Lower-paying industries are seeing the fastest wage-growth in the U.S.

Discussion in 'Business & Economics' started by Plazma Inferno!, Aug 30, 2016.

  1. Plazma Inferno! Ding Ding Ding Ding Administrator

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    Bank of America Merrill Lynch economists Emanuella Enenajor and Lisa Berlin found that industries which rank in the bottom 20 percent by pay are seeing incomes rise at a much faster clip than higher-paying sectors.
    A back-of-the envelope analysis conducted by Enenajor and Berlin suggests that minimum wage increases in U.S. states this year account for roughly half of the outperformance in wage growth at the lower end.
    The other half of the story? The supply of labor for these lower-paying jobs, which typically don't require higher education degrees, has been declining, so employers are being forced to pay higher wages to retain workers.

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    http://www.bloomberg.com/news/artic...are-seeing-the-fastest-wage-growth-in-the-u-s
     
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  3. iceaura Valued Senior Member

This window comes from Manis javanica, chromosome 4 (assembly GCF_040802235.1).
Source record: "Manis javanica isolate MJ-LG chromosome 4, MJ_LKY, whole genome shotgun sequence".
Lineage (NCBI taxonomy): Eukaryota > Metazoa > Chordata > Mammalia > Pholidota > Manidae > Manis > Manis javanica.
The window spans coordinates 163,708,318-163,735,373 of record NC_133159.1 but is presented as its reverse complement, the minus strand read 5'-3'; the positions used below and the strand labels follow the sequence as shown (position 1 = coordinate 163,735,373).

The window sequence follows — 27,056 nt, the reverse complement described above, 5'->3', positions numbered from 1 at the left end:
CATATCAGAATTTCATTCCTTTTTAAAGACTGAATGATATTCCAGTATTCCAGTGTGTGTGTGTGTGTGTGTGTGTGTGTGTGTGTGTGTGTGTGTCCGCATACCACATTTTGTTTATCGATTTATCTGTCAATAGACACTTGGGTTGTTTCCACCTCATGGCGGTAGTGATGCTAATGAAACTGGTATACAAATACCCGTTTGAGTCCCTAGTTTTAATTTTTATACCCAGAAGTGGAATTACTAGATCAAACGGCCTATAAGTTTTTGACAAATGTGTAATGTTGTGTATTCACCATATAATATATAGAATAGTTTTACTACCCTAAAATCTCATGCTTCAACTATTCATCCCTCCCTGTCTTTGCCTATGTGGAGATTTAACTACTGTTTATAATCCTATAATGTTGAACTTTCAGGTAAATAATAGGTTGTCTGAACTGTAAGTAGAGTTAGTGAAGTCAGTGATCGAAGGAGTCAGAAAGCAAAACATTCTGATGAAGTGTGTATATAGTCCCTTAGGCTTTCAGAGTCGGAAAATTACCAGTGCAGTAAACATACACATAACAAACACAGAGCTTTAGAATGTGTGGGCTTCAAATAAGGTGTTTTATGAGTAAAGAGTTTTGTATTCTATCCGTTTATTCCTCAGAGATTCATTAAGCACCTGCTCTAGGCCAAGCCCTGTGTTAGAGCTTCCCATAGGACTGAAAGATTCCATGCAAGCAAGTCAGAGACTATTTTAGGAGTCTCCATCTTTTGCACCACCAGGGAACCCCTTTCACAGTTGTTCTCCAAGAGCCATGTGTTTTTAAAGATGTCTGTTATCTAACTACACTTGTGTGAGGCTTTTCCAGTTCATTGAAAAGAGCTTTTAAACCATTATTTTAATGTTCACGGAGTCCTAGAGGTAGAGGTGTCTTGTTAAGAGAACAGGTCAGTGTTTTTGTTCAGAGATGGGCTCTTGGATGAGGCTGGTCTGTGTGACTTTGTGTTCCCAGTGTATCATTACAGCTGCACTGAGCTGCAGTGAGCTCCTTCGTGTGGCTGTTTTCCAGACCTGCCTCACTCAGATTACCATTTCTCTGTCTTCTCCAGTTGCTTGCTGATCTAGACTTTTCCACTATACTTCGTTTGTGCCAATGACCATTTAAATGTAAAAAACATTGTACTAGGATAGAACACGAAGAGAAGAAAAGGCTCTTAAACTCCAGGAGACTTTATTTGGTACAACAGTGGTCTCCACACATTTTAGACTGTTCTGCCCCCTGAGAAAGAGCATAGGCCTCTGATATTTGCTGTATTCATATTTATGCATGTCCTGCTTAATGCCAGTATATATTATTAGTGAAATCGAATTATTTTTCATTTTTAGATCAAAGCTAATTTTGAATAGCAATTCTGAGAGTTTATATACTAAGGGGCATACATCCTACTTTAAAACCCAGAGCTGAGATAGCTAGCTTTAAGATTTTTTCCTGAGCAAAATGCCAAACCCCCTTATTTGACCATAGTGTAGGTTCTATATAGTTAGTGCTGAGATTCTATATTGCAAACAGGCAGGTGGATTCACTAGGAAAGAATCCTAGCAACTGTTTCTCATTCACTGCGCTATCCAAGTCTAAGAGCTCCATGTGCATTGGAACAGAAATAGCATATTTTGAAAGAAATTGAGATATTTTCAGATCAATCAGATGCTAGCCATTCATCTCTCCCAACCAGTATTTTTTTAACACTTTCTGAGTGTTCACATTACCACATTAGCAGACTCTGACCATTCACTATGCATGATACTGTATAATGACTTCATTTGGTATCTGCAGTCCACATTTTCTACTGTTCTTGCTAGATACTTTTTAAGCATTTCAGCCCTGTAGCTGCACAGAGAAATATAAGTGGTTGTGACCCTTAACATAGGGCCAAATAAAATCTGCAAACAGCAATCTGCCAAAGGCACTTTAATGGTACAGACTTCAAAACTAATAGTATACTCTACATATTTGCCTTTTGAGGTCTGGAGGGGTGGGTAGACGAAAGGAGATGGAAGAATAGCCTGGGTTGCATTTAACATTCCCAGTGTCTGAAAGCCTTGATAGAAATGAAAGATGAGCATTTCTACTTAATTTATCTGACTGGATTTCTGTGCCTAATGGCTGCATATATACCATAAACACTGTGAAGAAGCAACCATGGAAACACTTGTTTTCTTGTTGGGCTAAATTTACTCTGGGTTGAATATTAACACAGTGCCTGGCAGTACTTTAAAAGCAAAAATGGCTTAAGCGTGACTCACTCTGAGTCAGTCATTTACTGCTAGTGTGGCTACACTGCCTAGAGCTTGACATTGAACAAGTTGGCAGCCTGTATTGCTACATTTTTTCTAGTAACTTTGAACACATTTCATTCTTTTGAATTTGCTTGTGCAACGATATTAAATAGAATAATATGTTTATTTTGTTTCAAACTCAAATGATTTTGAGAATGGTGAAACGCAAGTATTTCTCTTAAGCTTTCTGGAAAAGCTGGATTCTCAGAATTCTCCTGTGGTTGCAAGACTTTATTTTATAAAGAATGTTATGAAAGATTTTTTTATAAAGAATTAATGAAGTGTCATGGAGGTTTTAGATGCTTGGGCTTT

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    2% of 150k is 3000 dollars. 4% of 15k is 600 dollars.

    The rich are getting raises that are around five times as large as the raises the poor are getting. And that's before return to their capital is figured in.
     
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  5. billvon Valued Senior Member

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    Excellent example of the pluses and minuses of raising the minimum wage. Wages for the people who work go up - but companies can't afford as much labor.
     
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  7. iceaura Valued Senior Member

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    There is no minus in that example. It is all plus: not only were wages forced up by the law, but the competition for labor - low wage jobholders now having better paid options - seems to have been increased by it as well. That is the opposite of the naive and unresearched presumption by many economists that increasing low end wages by fiat would lead to a reduction of low wage jobs, and reduced market competition for low end employees.
     

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